SB502 by state Sen. Mark Leno, D-San Francisco, eliminates a barrier the BART Board of Directors face when purchasing electricity, which is currently limited to a short list of approved suppliers, according to bill supporters.
Under the new law, BART officials would no longer have to go through a third party to buy renewable energy on their behalf and instead could purchase directly from facilities covered under California’s Renewables Portfolio Standard.
“BART is a vital regional transit system that is working to increase its use of clean energy, but current state law unnecessarily limits the agency from further decreasing its carbon footprint,” Leno said in a statement. “This bill supports state goals to combat climate change and enables BART to continue providing cost-effective transportation for the Bay Area while increasing the agency’s use of renewable energy.”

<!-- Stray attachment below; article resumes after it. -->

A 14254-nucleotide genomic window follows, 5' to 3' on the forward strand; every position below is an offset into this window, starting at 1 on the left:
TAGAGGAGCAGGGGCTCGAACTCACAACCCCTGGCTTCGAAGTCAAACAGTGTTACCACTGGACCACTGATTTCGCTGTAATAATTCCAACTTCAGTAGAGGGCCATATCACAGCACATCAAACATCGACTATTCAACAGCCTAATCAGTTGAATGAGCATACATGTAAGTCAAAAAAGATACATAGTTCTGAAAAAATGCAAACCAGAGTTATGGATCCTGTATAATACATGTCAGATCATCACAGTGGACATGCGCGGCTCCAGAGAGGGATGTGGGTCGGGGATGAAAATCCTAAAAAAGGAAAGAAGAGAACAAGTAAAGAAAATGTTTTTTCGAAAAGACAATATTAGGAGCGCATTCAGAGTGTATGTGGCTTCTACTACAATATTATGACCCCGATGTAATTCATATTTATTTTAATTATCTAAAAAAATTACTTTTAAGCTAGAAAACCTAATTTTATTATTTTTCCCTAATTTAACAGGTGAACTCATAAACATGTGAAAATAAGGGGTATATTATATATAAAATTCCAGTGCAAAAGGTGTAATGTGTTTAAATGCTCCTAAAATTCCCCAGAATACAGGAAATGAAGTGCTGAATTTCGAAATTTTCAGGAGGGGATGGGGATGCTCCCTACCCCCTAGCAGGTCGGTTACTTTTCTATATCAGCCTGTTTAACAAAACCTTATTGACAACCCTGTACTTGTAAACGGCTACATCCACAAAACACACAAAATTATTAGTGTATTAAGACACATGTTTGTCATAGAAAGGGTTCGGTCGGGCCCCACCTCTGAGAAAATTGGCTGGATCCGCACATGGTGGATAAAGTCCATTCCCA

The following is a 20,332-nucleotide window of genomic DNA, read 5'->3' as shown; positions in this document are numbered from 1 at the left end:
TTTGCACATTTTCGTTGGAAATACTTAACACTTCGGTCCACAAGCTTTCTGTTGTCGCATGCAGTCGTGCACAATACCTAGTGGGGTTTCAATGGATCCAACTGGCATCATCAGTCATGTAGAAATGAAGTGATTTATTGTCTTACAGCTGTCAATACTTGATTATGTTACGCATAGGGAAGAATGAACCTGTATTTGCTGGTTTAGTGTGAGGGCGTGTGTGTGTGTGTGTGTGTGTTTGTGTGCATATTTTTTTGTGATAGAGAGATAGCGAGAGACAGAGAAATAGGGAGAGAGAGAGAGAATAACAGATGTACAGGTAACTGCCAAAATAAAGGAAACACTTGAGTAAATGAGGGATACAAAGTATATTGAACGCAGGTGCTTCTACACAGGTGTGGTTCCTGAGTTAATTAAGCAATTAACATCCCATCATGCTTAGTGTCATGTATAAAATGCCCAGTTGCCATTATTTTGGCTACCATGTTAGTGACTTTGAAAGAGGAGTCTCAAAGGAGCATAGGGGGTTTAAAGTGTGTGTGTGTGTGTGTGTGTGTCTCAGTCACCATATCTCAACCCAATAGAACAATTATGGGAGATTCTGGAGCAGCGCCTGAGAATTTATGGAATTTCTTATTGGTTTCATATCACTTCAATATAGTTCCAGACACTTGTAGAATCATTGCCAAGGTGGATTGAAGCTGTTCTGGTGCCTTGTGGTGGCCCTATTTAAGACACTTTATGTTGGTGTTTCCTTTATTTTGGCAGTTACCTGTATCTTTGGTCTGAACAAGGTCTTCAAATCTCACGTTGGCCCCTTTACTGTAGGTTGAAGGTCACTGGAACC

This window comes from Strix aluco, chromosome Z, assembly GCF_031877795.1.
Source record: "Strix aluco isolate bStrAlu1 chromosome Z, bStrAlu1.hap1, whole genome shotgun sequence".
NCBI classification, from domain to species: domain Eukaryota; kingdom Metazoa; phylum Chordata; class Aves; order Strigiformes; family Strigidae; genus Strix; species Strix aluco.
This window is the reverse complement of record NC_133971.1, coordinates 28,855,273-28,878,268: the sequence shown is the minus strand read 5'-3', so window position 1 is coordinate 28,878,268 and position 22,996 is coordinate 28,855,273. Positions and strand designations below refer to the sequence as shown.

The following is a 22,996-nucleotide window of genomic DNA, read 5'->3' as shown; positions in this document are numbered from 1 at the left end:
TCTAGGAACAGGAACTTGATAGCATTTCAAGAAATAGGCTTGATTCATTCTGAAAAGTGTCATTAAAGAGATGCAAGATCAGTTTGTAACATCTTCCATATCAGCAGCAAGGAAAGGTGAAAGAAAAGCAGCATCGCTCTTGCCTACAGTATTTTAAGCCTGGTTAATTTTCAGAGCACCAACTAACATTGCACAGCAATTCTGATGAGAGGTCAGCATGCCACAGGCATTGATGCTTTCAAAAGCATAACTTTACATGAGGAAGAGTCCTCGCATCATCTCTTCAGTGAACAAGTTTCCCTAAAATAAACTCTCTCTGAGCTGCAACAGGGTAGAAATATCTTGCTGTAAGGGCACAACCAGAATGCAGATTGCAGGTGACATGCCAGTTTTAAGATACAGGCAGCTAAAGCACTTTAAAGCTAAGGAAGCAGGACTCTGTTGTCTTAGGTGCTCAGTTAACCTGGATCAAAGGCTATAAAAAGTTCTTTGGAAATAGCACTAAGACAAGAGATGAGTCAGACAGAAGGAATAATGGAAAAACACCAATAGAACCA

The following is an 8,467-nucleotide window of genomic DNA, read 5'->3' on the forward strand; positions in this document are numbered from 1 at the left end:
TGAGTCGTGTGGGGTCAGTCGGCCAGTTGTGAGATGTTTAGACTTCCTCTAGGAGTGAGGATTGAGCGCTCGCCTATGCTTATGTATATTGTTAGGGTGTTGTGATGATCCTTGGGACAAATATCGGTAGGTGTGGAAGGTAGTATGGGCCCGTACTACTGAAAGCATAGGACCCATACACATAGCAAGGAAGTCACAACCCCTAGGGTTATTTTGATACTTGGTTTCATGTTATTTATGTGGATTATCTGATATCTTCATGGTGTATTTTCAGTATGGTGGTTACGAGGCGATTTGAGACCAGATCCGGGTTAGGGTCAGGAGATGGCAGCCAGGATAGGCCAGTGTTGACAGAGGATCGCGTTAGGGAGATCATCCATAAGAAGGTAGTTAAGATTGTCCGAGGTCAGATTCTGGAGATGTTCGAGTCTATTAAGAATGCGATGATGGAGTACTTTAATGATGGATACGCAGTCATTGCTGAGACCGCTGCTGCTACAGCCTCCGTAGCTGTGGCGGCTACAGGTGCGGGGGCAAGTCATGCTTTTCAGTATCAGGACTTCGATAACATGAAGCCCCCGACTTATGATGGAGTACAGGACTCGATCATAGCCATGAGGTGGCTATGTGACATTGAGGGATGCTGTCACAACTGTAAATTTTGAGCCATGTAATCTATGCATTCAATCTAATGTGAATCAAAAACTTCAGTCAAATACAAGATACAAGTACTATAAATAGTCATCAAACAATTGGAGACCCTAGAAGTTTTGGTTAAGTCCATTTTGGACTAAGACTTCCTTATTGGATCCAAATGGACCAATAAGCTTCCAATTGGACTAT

BART buys its electricity from the Northern California Power Agency and the Western Area Power Administration. The trains, which are 100 percent electric, derive half of their power from clean hydroelectric power and renewable sources.
“This legislation will allow us to seek out new sources of clean renewable energy and for suppliers to offer it to us at a good price,” BART board President Thomas Blalock said in a statement.
Rail safety technology improvements delayed by cost, complexity
Curtis Tate, McClatchy Washington Bureau, May 14, 2015
Most of the nation’s railroads will not meet a Dec. 31 deadline for installing collision-avoidance technology that could have prevented Tuesday’s deadly Amtrak crash in Philadelphia.
Congress in 2008 required that railroads install positive train control by the end of this year, and although the rail industry has made progress on the $9 billion system, equipping 60,000 miles of track and 22,500 locomotives with the technology has proved to be complicated.